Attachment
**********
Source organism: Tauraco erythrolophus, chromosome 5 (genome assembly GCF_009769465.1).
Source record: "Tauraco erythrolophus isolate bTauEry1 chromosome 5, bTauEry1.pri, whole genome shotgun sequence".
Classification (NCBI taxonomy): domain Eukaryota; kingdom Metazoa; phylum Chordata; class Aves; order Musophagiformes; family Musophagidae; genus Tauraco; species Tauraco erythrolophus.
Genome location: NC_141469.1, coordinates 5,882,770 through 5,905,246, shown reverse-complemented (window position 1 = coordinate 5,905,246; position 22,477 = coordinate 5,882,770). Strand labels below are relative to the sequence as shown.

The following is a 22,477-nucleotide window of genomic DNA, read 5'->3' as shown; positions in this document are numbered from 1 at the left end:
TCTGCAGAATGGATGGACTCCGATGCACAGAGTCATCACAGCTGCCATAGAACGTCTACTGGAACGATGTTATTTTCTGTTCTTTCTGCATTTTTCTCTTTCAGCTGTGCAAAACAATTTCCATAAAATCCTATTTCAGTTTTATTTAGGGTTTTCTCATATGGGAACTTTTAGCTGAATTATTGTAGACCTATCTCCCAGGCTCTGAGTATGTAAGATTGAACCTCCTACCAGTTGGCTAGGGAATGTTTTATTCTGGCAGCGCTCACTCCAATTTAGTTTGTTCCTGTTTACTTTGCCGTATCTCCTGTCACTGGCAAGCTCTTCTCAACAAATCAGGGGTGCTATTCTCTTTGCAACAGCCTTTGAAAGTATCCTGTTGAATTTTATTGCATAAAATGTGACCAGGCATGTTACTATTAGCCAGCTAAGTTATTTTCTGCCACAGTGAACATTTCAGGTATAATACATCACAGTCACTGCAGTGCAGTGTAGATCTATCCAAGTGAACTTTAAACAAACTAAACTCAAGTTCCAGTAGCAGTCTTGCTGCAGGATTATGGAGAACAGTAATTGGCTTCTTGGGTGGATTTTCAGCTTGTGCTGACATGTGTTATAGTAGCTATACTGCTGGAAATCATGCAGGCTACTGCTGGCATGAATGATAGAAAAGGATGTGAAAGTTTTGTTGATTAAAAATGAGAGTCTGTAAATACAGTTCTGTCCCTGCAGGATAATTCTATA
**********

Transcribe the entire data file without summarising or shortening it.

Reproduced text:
Source organism: Tauraco erythrolophus, chromosome 5 (genome assembly GCF_009769465.1).
Source record: "Tauraco erythrolophus isolate bTauEry1 chromosome 5, bTauEry1.pri, whole genome shotgun sequence".
Classification (NCBI taxonomy): domain Eukaryota; kingdom Metazoa; phylum Chordata; class Aves; order Musophagiformes; family Musophagidae; genus Tauraco; species Tauraco erythrolophus.
Genome location: NC_141469.1, coordinates 5,882,770 through 5,905,246, shown reverse-complemented (window position 1 = coordinate 5,905,246; position 22,477 = coordinate 5,882,770). Strand labels below are relative to the sequence as shown.

The following is a 22,477-nucleotide window of genomic DNA, read 5'->3' as shown; positions in this document are numbered from 1 at the left end:
TCTGCAGAATGGATGGACTCCGATGCACAGAGTCATCACAGCTGCCATAGAACGTCTACTGGAACGATGTTATTTTCTGTTCTTTCTGCATTTTTCTCTTTCAGCTGTGCAAAACAATTTCCATAAAATCCTATTTCAGTTTTATTTAGGGTTTTCTCATATGGGAACTTTTAGCTGAATTATTGTAGACCTATCTCCCAGGCTCTGAGTATGTAAGATTGAACCTCCTACCAGTTGGCTAGGGAATGTTTTATTCTGGCAGCGCTCACTCCAATTTAGTTTGTTCCTGTTTACTTTGCCGTATCTCCTGTCACTGGCAAGCTCTTCTCAACAAATCAGGGGTGCTATTCTCTTTGCAACAGCCTTTGAAAGTATCCTGTTGAATTTTATTGCATAAAATGTGACCAGGCATGTTACTATTAGCCAGCTAAGTTATTTTCTGCCACAGTGAACATTTCAGGTATAATACATCACAGTCACTGCAGTGCAGTGTAGATCTATCCAAGTGAACTTTAAACAAACTAAACTCAAGTTCCAGTAGCAGTCTTGCTGCAGGATTATGGAGAACAGTAATTGGCTTCTTGGGTGGATTTTCAGCTTGTGCTGACATGTGTTATAGTAGCTATACTGCTGGAAATCATGCAGGCTACTGCTGGCATGAATGATAGAAAAGGATGTGAAAGTTTTGTTGATTAAAAATGAGAGTCTGTAAATACAGTTCTGTCCCTGCAGGATAATTCTATA